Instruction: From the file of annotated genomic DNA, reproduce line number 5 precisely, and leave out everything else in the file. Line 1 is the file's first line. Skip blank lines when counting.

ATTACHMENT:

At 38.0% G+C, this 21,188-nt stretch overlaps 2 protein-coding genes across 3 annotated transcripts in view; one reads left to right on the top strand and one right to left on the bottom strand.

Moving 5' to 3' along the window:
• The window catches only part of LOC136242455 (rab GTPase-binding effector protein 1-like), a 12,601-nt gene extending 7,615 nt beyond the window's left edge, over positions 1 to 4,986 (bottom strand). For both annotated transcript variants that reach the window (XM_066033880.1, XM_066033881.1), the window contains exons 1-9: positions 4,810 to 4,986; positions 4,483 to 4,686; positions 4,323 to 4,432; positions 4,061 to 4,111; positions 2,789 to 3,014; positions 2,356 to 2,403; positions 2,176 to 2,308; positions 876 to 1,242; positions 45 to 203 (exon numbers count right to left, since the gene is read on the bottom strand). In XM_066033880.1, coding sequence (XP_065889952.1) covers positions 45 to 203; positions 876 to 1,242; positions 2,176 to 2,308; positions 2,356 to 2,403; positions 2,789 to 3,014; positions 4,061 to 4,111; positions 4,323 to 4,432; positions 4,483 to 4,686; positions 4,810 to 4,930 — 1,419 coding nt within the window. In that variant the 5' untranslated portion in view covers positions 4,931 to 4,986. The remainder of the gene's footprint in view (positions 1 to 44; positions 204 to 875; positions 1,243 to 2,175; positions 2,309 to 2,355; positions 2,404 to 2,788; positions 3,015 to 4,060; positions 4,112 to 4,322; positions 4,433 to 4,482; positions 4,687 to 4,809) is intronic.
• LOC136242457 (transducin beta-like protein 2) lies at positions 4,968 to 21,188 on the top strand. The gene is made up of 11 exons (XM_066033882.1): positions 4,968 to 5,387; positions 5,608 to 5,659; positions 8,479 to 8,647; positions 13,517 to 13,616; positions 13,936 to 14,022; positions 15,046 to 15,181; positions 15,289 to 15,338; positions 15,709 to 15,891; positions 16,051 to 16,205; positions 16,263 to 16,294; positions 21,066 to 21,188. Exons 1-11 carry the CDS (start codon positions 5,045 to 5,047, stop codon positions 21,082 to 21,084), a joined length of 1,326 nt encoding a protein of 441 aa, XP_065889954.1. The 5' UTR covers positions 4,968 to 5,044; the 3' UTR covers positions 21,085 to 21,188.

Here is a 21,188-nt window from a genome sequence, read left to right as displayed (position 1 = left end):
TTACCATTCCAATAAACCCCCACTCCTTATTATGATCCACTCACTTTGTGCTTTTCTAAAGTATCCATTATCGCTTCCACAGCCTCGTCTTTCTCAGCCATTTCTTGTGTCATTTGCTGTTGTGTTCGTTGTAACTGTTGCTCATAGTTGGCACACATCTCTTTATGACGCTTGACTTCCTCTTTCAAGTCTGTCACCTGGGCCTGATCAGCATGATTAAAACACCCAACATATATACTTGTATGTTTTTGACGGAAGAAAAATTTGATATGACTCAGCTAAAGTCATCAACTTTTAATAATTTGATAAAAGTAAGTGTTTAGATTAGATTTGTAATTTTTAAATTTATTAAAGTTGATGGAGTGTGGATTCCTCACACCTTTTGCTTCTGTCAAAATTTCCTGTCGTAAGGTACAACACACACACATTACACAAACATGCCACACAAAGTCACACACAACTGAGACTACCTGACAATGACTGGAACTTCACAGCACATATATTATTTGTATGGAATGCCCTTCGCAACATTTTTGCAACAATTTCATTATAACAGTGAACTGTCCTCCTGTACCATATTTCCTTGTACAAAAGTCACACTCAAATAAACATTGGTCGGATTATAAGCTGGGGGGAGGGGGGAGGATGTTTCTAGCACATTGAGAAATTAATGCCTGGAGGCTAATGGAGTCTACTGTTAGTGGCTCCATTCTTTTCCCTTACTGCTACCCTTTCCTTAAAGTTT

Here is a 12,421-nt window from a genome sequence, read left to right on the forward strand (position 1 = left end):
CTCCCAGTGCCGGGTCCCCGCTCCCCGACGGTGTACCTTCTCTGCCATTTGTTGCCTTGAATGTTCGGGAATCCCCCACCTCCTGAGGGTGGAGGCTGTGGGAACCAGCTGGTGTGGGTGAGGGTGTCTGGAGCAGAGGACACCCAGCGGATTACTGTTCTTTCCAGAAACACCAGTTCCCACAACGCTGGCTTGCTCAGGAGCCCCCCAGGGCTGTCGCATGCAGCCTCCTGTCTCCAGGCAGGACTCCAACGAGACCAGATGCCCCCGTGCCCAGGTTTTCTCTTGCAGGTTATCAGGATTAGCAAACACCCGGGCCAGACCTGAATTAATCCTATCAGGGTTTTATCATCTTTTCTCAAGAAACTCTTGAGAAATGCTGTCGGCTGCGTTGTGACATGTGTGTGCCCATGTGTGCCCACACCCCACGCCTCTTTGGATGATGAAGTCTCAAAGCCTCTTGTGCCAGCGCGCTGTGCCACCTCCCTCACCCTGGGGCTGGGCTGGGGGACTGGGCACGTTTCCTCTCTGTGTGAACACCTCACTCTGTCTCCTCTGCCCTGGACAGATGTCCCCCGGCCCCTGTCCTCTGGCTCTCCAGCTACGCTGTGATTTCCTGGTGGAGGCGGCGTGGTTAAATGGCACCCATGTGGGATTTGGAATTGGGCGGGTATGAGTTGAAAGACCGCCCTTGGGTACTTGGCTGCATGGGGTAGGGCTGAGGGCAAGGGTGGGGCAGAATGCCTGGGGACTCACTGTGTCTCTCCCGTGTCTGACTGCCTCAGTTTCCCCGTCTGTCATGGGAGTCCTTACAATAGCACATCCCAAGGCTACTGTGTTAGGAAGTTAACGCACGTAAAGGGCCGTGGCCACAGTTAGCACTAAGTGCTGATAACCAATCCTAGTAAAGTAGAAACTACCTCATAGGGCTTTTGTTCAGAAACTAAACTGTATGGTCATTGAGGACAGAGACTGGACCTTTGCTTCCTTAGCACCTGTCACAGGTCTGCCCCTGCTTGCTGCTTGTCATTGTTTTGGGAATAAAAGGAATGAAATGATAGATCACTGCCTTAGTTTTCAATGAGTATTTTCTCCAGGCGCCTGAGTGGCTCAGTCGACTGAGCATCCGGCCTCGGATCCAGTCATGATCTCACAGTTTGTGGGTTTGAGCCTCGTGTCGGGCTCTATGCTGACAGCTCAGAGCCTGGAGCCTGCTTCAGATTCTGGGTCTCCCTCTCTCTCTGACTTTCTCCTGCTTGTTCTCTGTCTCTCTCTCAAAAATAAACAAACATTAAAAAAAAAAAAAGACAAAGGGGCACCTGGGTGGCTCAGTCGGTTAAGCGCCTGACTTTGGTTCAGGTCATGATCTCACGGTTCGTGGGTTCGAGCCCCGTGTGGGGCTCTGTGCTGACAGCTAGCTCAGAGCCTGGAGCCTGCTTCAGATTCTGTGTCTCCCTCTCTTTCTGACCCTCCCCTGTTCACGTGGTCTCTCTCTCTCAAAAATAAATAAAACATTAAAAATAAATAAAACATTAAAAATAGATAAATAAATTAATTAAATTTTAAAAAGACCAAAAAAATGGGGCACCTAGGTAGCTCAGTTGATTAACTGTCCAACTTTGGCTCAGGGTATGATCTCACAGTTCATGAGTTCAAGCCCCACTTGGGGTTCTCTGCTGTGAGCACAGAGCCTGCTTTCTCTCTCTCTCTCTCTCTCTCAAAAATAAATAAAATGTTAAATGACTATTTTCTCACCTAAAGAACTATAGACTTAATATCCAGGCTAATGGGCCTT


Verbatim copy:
Here is a 21,188-nt window from a genome sequence, read left to right as displayed (position 1 = left end):